The important the is that the two aren't necessarily connected. In a traditional manufacturing environment, the focus is on sale value, because that's usually linked to the manufacturing cost - the cost of parts and materials.
But most software isn't produced for sale value - it's in house software produced for use value. In the case of free software, the "sale" value for free software is 0. But that doesn't mean there isn't use value, and the catch is to work out how to exploit the use value that exists within an organization as a monetization channel.
So, what are your options?
Well, you can sell merchandise. And while this is relatively easy to do, lets be honest - you're not going to fund a software empire selling t-shirts.
You can get users to pay for documentation. Write a book, get users to pay for it.
Unfortunately, the dirty little secret of the tech writing scene is that nobody gets rich writing tech books. They're incredibly valuable resources for the community, they're great for padding your resume, but not so great as a revenue stream.
One area that does pay well is selling training. Employers are willing to pay big bucks for training courses; if you can put together a 3 day intensive workshop, you can sell it over and over again.
You can productize your offering. The source code remains free, but a simple, easy-to-use installer costs money. This works really great when when what you have is a clearly identifiable product - like an IDE.
One specific model of productization is SaaS - give the code away for free, but pay for the convenience of having someone else administer it for you. Any open source web software is a good example of this - you can install the software on your own servers, but honestly, unless you've got a reason, you use someone elses hosted solution and let them take care of it for you.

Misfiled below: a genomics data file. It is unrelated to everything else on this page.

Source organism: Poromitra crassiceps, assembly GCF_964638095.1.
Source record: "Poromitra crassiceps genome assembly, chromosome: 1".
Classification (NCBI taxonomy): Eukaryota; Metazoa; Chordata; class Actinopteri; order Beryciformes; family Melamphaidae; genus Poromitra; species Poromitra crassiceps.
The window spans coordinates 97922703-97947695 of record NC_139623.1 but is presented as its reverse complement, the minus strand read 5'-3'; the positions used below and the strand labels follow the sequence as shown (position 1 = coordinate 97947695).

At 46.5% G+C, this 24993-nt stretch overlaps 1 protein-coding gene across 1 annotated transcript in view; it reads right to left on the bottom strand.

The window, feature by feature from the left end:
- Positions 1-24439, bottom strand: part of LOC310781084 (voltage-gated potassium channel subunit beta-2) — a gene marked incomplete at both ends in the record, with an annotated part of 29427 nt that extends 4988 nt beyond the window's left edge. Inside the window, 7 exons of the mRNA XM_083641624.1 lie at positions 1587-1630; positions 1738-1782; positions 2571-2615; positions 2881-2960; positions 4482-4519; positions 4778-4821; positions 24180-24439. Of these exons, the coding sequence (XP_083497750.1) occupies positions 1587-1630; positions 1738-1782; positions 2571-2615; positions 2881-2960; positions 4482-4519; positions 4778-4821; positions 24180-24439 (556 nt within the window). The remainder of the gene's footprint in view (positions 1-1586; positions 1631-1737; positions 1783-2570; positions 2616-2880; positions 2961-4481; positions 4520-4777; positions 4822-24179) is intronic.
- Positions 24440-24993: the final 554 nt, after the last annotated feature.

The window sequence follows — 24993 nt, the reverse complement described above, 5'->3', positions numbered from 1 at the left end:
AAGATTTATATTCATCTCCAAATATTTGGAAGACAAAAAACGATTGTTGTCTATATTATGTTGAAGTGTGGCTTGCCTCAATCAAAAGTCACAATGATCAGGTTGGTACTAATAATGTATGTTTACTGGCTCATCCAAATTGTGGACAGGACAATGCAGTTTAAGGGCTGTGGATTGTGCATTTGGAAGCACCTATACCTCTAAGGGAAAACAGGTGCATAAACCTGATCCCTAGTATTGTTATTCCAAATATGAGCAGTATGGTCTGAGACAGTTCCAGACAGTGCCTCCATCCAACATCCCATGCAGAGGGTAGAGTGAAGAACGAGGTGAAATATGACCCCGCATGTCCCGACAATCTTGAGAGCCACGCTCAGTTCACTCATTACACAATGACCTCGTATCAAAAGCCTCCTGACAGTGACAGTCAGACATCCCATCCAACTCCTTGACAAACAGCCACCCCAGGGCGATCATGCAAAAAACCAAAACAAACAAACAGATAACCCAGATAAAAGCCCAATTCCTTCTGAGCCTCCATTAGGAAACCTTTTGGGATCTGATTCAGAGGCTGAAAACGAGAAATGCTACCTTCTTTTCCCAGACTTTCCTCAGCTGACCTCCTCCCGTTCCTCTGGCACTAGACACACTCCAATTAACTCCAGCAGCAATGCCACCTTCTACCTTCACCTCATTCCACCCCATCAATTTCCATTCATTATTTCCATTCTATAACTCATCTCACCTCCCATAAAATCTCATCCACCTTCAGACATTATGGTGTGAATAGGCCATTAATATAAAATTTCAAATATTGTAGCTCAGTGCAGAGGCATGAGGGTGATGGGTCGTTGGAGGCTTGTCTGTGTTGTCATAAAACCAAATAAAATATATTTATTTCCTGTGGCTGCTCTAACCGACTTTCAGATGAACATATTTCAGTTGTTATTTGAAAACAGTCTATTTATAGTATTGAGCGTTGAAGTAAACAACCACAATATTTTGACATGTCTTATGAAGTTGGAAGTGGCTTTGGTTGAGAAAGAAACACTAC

But, SaaS is only viable if you can deliver as a service - which means it's really only viable for web. And, as technologies like docker commodify deployment, it's possible that even this revenue stream might evaporate.
So what else can you sell?
You can sell access to the developers. If you're the maintainer of a project, you're in the best position to provide support, or debug complex problems - which means you're in a prime position to sell support and consulting. Honza Král <https://twitter.com/honzakral> from ElasticSearch calls this the "Ghostbusters" business model - "Who you gonna call?"
You can sell access to the software. Trolltech did this with Qt; Riverbank still does with the PyQt bindings. The library itself is GPL - but if you want to use it on a closed source project, you can, for a hefty fee. This has the advantage that it forces commercial interests to pay for what they're using; but it also discourages small scale commercial tinkering - if I'm writing a new tool, and I'm forced to choose between open sourcing my tool or a $1000 price tag, I'll probably choose a different toolkit.
You can also get into the business of providing certifications and guarantees - auditing code to ensure quality or compatibility, providing guarantees about fixing bugs, and certifying that individuals are skilled in the use of the product. This is a big part of RedHat's business model - auditing packages, making sure they all interoperate as expected, ensuring that security updates are available and meet the same standards, and certifying system administrators.
This is a set of products that appeals to the "enterprise" high end of town - and that's is a lucrative end of the market. But those customers also tend to only want these guarantees for certain types of software - broadly speaking, "Boring fuddy-duddy" software. Your operating system, your database - these are pieces of software that need to be rock solid in an enterprise setting. Your debug toolbar - not so much, unless maybe they've being wrapped as part of a suite of tools.
Undermining your value proposition
Another problem with many of these revenue sources is that if you run your project well, a lot of them are ruled out - or at least severely curtailed.